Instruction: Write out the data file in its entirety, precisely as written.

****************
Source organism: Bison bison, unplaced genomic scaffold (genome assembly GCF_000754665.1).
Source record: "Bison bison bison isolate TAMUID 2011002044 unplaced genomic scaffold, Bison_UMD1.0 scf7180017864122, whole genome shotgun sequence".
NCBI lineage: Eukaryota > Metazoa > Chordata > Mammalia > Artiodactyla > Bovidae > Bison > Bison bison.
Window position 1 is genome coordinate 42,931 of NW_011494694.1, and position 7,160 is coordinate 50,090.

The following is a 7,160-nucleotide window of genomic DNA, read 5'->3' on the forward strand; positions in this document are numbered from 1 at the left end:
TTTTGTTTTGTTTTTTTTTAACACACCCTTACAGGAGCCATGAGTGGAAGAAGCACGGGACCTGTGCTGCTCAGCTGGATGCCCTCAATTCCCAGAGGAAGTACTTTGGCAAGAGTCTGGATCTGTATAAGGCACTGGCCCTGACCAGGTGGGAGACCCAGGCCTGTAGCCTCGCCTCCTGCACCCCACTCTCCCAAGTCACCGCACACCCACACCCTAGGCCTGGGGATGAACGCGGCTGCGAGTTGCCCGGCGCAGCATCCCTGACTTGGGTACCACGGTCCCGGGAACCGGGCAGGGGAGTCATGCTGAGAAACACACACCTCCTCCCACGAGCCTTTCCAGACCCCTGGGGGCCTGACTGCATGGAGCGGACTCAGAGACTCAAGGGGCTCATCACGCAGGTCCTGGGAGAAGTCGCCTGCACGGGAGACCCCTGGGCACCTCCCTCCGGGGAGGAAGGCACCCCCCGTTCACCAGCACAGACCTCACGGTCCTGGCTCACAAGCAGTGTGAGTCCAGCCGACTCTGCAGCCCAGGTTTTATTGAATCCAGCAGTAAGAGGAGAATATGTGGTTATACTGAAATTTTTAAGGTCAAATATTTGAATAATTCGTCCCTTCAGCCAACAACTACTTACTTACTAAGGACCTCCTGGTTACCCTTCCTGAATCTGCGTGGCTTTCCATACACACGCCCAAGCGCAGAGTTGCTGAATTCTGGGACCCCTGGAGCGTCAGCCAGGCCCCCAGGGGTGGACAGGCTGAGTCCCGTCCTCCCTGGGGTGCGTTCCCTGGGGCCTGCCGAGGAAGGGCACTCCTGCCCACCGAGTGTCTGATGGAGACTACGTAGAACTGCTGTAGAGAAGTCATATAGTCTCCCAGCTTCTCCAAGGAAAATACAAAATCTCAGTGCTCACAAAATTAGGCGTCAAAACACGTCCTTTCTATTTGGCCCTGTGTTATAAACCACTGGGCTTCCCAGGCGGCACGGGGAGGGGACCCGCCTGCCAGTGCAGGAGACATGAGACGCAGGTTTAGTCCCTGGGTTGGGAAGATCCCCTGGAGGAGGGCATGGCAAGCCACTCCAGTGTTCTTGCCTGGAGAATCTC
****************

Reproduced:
Source organism: Bison bison, unplaced genomic scaffold (genome assembly GCF_000754665.1).
Source record: "Bison bison bison isolate TAMUID 2011002044 unplaced genomic scaffold, Bison_UMD1.0 scf7180017864122, whole genome shotgun sequence".
NCBI lineage: Eukaryota > Metazoa > Chordata > Mammalia > Artiodactyla > Bovidae > Bison > Bison bison.
Window position 1 is genome coordinate 42,931 of NW_011494694.1, and position 7,160 is coordinate 50,090.

The following is a 7,160-nucleotide window of genomic DNA, read 5'->3' on the forward strand; positions in this document are numbered from 1 at the left end:
TTTTGTTTTGTTTTTTTTTAACACACCCTTACAGGAGCCATGAGTGGAAGAAGCACGGGACCTGTGCTGCTCAGCTGGATGCCCTCAATTCCCAGAGGAAGTACTTTGGCAAGAGTCTGGATCTGTATAAGGCACTGGCCCTGACCAGGTGGGAGACCCAGGCCTGTAGCCTCGCCTCCTGCACCCCACTCTCCCAAGTCACCGCACACCCACACCCTAGGCCTGGGGATGAACGCGGCTGCGAGTTGCCCGGCGCAGCATCCCTGACTTGGGTACCACGGTCCCGGGAACCGGGCAGGGGAGTCATGCTGAGAAACACACACCTCCTCCCACGAGCCTTTCCAGACCCCTGGGGGCCTGACTGCATGGAGCGGACTCAGAGACTCAAGGGGCTCATCACGCAGGTCCTGGGAGAAGTCGCCTGCACGGGAGACCCCTGGGCACCTCCCTCCGGGGAGGAAGGCACCCCCCGTTCACCAGCACAGACCTCACGGTCCTGGCTCACAAGCAGTGTGAGTCCAGCCGACTCTGCAGCCCAGGTTTTATTGAATCCAGCAGTAAGAGGAGAATATGTGGTTATACTGAAATTTTTAAGGTCAAATATTTGAATAATTCGTCCCTTCAGCCAACAACTACTTACTTACTAAGGACCTCCTGGTTACCCTTCCTGAATCTGCGTGGCTTTCCATACACACGCCCAAGCGCAGAGTTGCTGAATTCTGGGACCCCTGGAGCGTCAGCCAGGCCCCCAGGGGTGGACAGGCTGAGTCCCGTCCTCCCTGGGGTGCGTTCCCTGGGGCCTGCCGAGGAAGGGCACTCCTGCCCACCGAGTGTCTGATGGAGACTACGTAGAACTGCTGTAGAGAAGTCATATAGTCTCCCAGCTTCTCCAAGGAAAATACAAAATCTCAGTGCTCACAAAATTAGGCGTCAAAACACGTCCTTTCTATTTGGCCCTGTGTTATAAACCACTGGGCTTCCCAGGCGGCACGGGGAGGGGACCCGCCTGCCAGTGCAGGAGACATGAGACGCAGGTTTAGTCCCTGGGTTGGGAAGATCCCCTGGAGGAGGGCATGGCAAGCCACTCCAGTGTTCTTGCCTGGAGAATCTC